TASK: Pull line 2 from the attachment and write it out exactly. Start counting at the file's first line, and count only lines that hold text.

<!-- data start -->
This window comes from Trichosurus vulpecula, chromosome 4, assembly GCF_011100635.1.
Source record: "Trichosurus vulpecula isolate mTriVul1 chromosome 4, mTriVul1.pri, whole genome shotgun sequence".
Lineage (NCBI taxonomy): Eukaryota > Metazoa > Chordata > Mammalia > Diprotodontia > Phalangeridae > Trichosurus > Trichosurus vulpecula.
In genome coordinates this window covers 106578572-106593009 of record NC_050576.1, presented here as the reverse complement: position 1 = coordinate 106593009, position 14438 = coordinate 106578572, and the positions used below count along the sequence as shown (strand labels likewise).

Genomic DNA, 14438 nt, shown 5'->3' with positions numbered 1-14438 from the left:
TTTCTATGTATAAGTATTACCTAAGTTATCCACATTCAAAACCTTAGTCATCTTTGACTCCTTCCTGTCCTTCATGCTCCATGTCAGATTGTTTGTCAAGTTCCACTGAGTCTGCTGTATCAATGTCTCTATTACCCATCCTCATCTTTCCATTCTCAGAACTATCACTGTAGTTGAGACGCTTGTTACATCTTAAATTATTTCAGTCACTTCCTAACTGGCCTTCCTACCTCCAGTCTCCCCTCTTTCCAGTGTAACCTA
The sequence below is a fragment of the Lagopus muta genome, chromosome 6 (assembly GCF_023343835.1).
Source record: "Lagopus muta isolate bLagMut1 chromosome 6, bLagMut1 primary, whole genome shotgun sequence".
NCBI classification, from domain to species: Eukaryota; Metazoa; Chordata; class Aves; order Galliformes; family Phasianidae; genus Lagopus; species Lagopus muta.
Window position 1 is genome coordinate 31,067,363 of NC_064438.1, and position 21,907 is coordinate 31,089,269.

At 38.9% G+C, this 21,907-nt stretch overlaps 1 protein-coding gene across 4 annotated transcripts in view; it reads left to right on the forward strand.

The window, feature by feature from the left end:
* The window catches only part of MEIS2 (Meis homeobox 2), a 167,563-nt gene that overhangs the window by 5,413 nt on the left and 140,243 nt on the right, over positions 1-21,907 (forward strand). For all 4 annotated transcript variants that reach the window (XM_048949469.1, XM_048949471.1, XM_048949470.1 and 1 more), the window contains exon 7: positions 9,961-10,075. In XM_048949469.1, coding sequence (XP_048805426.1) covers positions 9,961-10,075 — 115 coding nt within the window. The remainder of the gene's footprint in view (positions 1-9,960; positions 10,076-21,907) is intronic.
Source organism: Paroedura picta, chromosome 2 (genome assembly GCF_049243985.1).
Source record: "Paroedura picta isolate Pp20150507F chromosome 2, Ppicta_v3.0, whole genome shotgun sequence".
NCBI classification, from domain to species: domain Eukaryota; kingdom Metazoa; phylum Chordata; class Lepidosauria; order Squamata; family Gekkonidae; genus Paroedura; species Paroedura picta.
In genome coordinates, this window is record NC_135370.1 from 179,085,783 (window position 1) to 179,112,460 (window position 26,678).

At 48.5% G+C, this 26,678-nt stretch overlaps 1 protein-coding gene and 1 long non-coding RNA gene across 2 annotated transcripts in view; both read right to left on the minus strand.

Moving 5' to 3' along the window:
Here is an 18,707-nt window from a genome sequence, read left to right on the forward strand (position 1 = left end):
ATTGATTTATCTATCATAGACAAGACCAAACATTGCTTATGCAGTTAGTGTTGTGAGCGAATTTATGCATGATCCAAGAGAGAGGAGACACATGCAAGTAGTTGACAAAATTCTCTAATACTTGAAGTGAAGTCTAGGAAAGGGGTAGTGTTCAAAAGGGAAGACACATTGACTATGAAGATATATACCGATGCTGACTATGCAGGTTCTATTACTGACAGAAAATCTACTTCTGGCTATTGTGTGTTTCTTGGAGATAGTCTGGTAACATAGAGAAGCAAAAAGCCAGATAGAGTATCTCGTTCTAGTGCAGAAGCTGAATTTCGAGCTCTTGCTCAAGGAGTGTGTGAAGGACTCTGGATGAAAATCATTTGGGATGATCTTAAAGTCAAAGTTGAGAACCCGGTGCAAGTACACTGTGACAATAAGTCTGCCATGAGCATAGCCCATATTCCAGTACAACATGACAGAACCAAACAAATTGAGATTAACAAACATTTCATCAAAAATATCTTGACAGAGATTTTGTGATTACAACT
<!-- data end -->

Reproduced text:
Source record: "Trichosurus vulpecula isolate mTriVul1 chromosome 4, mTriVul1.pri, whole genome shotgun sequence".